Tom & James Littlewood

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A TALE OF TWO BROTHERS TOLD IN A NEW DISPLAY AT THE WOLLONDILLY MUSEUM

Tom and James Littlewood were the sons of William & Jane (nee Wheatley) Littlewood. They lived at “Waratah” The Oaks and were two of eleven children. Tom was born in 1871 and James (Jim) in 1892. They attended the local Church and School run by Josephite nuns. The whole family and their neighbours helped to support the nuns and their school by growing and supplying them with vegetables.

Trapping and selling rabbits and growing and selling flowers were activities they both shared and they were both creative but in different ways.

Tom Littlewood

Tom Littlewood

Tom made a living from selling honey from his many hives and grew and sold waratahs, but his creativity was demonstrated in sketching and wood carving. He made wooden furniture and decorated it with hand cut stencils and even made a battleship which he copied from photos, never having actually seen one. He also helped his brother Jim by making ‘props’ for his photographic studio. Tom also made stencils for his sweetheart to turn into embroidery, but this did not help him to win her heart because she found another partner. After this disappointment Tom became a recluse and concentrated on his creative activities and growing waratahs and other plants in his cottage on Dairy Road, The Oaks.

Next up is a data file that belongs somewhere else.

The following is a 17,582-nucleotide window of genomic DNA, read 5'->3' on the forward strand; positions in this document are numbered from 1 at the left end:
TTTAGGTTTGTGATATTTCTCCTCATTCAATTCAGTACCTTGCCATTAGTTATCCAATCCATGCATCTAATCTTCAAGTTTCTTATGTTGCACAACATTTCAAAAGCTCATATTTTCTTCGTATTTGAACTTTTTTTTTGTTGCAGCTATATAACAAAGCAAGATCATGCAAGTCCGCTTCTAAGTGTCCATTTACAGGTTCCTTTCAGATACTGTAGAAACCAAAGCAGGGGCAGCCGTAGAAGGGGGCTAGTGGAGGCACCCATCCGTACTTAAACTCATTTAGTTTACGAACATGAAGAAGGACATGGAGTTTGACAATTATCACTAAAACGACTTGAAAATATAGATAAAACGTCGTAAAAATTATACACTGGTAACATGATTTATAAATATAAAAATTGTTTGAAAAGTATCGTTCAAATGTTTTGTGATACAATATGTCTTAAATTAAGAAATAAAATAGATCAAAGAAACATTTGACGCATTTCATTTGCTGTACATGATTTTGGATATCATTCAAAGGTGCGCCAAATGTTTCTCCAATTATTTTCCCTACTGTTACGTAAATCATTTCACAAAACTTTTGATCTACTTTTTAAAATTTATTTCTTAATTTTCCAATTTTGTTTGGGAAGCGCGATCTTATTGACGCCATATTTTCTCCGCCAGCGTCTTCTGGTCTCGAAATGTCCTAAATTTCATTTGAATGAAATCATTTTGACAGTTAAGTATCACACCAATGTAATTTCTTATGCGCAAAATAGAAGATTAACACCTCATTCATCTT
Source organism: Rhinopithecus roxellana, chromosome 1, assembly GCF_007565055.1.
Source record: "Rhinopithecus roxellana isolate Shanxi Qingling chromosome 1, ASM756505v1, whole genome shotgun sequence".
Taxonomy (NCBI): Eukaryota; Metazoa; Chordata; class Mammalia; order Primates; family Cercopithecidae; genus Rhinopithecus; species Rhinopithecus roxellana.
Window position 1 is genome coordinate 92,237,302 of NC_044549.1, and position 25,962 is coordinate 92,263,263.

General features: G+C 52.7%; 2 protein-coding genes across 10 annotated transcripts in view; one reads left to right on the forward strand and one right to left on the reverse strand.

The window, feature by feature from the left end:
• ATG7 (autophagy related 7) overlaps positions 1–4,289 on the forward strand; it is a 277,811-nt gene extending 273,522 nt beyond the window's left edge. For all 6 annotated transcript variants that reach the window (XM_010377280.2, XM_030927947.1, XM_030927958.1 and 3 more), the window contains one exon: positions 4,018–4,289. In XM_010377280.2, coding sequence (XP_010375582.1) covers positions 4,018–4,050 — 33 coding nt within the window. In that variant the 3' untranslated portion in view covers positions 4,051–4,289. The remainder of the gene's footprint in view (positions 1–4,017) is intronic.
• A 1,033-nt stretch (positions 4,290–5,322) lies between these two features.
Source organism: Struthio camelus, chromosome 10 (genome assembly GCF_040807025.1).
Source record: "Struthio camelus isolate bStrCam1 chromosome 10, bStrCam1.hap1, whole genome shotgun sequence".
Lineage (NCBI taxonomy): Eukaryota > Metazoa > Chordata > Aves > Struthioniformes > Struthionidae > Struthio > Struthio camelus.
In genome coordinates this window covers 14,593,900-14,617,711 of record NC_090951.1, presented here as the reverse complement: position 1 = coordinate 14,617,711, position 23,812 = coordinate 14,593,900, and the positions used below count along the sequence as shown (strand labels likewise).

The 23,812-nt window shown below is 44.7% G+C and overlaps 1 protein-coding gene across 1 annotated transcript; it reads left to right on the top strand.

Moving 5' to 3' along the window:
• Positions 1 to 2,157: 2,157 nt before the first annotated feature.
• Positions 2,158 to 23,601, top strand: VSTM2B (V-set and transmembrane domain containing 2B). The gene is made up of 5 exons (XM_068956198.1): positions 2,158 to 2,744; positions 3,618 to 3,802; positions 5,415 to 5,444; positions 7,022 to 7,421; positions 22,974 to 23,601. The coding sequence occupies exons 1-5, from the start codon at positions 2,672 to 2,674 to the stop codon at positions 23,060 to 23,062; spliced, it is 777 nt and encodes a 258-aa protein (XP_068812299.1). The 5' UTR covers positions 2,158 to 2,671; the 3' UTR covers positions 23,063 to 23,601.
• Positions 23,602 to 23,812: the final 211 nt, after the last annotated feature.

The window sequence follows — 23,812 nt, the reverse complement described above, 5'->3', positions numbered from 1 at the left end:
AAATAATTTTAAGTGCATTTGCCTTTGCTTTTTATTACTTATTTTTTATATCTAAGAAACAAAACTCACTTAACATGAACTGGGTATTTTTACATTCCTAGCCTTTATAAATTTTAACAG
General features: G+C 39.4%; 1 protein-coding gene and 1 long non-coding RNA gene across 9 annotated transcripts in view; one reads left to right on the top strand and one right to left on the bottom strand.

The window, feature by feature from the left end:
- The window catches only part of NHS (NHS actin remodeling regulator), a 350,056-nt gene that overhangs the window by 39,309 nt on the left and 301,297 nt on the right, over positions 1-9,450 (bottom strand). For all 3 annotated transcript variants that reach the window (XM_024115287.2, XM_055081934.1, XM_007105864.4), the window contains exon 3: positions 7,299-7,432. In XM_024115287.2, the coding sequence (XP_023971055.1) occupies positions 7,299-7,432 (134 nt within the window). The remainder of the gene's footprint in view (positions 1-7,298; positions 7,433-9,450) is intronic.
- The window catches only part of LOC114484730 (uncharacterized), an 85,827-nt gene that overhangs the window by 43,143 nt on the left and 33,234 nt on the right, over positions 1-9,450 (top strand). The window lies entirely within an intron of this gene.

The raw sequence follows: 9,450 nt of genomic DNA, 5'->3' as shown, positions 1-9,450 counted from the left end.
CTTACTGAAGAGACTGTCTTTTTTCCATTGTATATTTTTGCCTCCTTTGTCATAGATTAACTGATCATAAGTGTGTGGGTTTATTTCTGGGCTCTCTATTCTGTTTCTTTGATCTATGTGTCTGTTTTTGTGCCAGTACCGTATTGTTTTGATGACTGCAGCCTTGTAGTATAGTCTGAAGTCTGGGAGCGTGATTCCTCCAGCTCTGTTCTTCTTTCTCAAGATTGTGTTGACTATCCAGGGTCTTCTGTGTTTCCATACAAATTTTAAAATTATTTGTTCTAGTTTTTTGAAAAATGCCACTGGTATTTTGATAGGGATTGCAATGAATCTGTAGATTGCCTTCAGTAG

Jim also grew a variety of flowers and travelled to the guest houses and hotels in the Blue Mountains to sell them. To keep them fresh he would insert the stalks into potatoes from his garden to maintain moisture for the journey. He discovered a fascination with photography and purchased a camera and glass slides and saved up to buy photographic magazines and trade catalogues. He enjoyed trying out the latest trends and set up his little cottage as a studio with props such as a wooden hallstand made by Tom.

James' Studio

James’ Studio

He produced many of his photos as postcards using commercial borders to create a more artistic image. Jim was not afraid to try slightly more ‘saucy’ designs, but many of his images are of his family and friends, local places and sports teams. He was a member of both the Oaks Cricket and Football teams who feature in his photos. He also recorded special events such as Empire Day and Peace Day pageants featuring many of his young neighbours and families dressed in costumes representing the diverse members of the British Empire and usually Clara Dunk dressed to represent Brittania!

Jim’s studio was demolished in the 1970s when a new road was constructed through The Oaks to serve the coal industry and many of his glass slides were destroyed by vandals. Fortunately his niece Elva MacDonald (nee Littlewood) managed to save some of them as well as Jim’s camera, a suitcase which he used to carry his photographic equipment for travelling, and his collection of trade journals and magazines and equipment as well as his small diary where he recorded details of his travels.

Tom's Bull Horn

Tom’s Bull Horn

 

Tom died in 1951 and Jim died in 1978 but their stories live on in a new display featuring images and objects from their collection.

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